Ellis Island

 Within the New York/New Jersey harbor lies a small island that holds many stories. Stories of the 12 million immigrants that have passed through its gates. This island is now known as Ellis Island. Today it is believed that over 100 million Americans can trace their ancestry to the millions once processed there. Although the name Ellis Island was given to the land in 1770, its presence had long before been recognized in history.   Prior to the name Ellis Island, the small, low in altitude piece of land was once called "Kioshk" or "Gull Island", by local indian tribes and "Oyster Island" during the Dutch and English colonial period. Each of the names were representations of the island and its occupants at the time. Not until 1794 had the island played much of a role in American history. When the British occupied New York City during the Revolutionary War, the location and significance of the island was finally recognized. After the federal government took ownership to the land Fort Gibson was established on the island and therefore became a critical part of the United States defense system. After realizing the significance of the land the Federal Government purchased it from the New York state in 1808. 

 Prior to the opening of Ellis Island as an immigrant station in 1892, immigrants arrived at Castle Garden. During the middle of 1897 the island caught fire destroying the newly designated immigrant station and everything in it, including the record of those who previously entered. December 17, 1900 the new Ellis Island was reopened.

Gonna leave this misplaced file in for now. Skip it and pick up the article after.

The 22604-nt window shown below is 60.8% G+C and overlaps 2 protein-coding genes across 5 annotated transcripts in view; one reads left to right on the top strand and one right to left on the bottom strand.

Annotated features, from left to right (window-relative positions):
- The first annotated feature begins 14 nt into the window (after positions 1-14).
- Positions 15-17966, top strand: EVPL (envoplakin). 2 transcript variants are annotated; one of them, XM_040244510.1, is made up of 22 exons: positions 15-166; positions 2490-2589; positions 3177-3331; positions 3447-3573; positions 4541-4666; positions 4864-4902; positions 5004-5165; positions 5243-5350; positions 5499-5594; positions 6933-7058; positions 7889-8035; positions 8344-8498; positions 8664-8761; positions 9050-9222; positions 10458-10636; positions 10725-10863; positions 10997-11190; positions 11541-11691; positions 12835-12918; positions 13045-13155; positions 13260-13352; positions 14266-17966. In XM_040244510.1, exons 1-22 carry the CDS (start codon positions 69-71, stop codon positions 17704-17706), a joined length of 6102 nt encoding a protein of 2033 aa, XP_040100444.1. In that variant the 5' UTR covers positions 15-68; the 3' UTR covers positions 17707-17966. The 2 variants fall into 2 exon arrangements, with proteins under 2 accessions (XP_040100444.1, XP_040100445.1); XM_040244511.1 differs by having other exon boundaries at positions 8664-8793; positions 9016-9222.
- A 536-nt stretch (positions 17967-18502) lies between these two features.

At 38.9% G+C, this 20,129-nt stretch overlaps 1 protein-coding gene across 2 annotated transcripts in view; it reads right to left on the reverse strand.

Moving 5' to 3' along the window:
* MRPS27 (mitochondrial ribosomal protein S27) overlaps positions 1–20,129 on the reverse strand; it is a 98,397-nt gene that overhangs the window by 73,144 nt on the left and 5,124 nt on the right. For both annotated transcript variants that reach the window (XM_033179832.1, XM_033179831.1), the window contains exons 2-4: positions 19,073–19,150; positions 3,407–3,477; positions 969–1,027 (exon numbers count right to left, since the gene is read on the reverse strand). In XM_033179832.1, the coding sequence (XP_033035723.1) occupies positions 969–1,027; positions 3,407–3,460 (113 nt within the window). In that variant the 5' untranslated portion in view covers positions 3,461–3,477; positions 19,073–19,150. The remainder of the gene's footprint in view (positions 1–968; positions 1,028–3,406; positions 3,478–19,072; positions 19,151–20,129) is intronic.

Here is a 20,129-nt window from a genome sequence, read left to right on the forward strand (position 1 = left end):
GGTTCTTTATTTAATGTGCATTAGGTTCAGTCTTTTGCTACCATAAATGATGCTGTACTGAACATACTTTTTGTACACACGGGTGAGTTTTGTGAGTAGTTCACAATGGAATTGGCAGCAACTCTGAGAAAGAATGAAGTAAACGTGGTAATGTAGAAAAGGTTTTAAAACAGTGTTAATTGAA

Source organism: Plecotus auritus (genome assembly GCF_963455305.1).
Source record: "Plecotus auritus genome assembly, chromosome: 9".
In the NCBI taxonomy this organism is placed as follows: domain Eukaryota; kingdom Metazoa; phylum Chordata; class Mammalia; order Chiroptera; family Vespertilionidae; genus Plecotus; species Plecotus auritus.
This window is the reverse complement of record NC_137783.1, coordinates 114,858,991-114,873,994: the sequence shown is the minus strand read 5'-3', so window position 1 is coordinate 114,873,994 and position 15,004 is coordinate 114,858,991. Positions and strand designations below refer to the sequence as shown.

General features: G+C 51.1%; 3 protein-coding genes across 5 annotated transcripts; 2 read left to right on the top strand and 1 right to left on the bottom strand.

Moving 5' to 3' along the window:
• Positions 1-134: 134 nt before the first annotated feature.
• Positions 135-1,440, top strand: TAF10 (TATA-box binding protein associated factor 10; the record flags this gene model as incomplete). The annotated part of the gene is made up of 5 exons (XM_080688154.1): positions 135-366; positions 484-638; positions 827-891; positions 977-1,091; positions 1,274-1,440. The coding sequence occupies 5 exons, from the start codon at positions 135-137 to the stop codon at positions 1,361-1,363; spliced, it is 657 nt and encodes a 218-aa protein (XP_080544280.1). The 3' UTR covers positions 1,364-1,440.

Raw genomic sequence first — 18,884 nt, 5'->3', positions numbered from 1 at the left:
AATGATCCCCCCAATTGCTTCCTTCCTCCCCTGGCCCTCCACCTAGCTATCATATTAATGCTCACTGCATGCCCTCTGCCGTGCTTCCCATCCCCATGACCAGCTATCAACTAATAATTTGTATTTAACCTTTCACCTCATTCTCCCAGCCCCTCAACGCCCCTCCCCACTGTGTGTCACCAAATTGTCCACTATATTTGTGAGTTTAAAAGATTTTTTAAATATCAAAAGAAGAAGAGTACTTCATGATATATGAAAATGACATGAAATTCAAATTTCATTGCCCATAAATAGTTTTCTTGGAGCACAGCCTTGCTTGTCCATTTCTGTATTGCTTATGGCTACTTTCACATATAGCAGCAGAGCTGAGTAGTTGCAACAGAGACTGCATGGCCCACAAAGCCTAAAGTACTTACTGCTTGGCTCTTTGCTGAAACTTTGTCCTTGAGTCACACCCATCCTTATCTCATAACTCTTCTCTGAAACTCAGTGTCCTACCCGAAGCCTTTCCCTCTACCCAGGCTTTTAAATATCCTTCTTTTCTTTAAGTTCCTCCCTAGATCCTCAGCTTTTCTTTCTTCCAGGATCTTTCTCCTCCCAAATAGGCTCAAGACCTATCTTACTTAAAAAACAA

The large fireproof immigrant station processed 2,251 people on its first day reopened. The largest number of immigrants processed in a single day was April 17, 1907 when 11,747 people entered the gates of Ellis Island. 1907, was the peak year of those processed, reaching an astounding 1.25 million people in that year. Ellis Island was seen as the beginning of a new life to many, yet to a small percentage it claimed the names, "Island of Tears" and "Heartbreak Island".

Each of the names emerged from the small percentage of people turned away from the United States.   The ships which carried the immigrants were very crowed and separated by class with the poorest immigrants at the lower levels of the ship.

Once the shipped reached the New York harbor second and third class passengers were each inspected first for physical illnesses and second for mental illness. If one was considered to be detrimental to American society, they were sent back to their country on the vessel in which they arrived, free of charge. 3,000 people died while being held at Ellis Island, thus claiming its name.

After 12 million immigrants were processed at Ellis Island, it closed its gates in 1954. 1976-1984, Ellis Island was opened to the public but later underwent renovation and reopened in 1990. The renovation project cost was $160 million, the largest in American history. Today, Ellis Island remains open as a part of the Statue of Liberty monument and receives about 2 million visitors each year.  

Novotny,Ann. Strangers at the Door. Riverside, CT: The Chatam Press, 1971.
Handlin,Oscar. A Pictorial History of Immigration. New York, NY: Crown Publishers, Inc, 1972.